Convicted burglar sues prison warden, claims rights violated

LISBON – A man convicted in Columbiana County in 1995 of aggravated burglary and failure to comply with a police officer has filed a civil case against Warden Kimberly Clipper of the Lorain Correctional Institute claiming his Fifth and 14th Amendment rights are being violated.

Both amendments deal with due process in legal proceedings.

Troy A. Short, 46, Grafton, claims he is serving a maximum term of incarceration under the law as it existed at the time of his conviction, which he said is twice the maximum penalty other prisoners are serving under Senate Bill 2, or truth in sentencing, which was passed by lawmakers after he was sentenced.

The bill, which went into effect on July 1, 1996, limits the sentence for those convicted of the same crimes as Short to no more than eight years.

According to his handwritten petition dated April 23, Short notes he was arrested on March 27, 1995 and sentenced to a prison term of eight to 15 years for aggravated burglary and failure to comply with a police officer. He served five years and 71 days in prison and was released on parole on Oct. 10, 2000.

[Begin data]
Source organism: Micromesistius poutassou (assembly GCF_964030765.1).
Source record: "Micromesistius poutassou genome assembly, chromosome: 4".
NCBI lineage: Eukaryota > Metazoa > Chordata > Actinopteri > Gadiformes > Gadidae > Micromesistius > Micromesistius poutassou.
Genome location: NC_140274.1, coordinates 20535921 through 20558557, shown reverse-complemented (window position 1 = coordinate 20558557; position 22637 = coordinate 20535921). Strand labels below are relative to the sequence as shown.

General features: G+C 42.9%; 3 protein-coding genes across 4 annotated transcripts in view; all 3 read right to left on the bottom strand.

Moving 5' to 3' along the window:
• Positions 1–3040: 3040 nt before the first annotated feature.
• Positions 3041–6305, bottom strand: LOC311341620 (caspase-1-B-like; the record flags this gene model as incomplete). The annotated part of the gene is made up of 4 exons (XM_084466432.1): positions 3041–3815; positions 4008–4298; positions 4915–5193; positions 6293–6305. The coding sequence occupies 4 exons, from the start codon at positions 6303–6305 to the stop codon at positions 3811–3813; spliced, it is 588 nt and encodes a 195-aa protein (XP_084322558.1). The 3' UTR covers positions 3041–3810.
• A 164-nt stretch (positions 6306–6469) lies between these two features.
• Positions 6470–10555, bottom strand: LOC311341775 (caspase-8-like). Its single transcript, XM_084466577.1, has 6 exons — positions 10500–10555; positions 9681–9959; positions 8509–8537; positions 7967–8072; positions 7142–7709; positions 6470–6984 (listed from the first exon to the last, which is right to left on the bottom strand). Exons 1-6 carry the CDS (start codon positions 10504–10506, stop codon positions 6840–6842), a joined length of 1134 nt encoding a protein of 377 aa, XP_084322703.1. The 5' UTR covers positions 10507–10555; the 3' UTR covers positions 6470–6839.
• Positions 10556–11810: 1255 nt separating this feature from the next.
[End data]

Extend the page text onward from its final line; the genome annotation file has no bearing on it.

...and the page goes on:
In Sept. 27, 2005 he violated his parole after four years and 352 days on parole, and on Dec. 15, 2005 he was arrested in Colorado for the offenses of burglary and theft. At that point he was sentenced to 12 years in prison.

On March 18, 2013 he was released on parole in Colorado and extradicted back to Ohio for violating his parole in the Columbiana County case.

In his petition, Short claims a Dr. Pagano at the Loraine Correctional Institution informed him due to the amount of time he has served and the changes in sentencing laws, he should no longer be incarcerated. Short contends he is now serving twice the amount of time as other offenders for the same offense.

According to Short, he has served 10 years and 219 days toward the sentence and has not been told how much more prison time he has in Ohio before he will be released.

“This case is of particular urgency because petitioner is unconstitutionally restrained of his liberty by the state under an unconstitutional statue and other state courts have granted relief to other offenders with similar cases,” Short wrote.

He asks for final discharge in Ohio so he can return to Colorado and serve his parole there.

The matter has been assigned to Judge John J. Mascio, who is a retired judge visiting from the Steubenville area.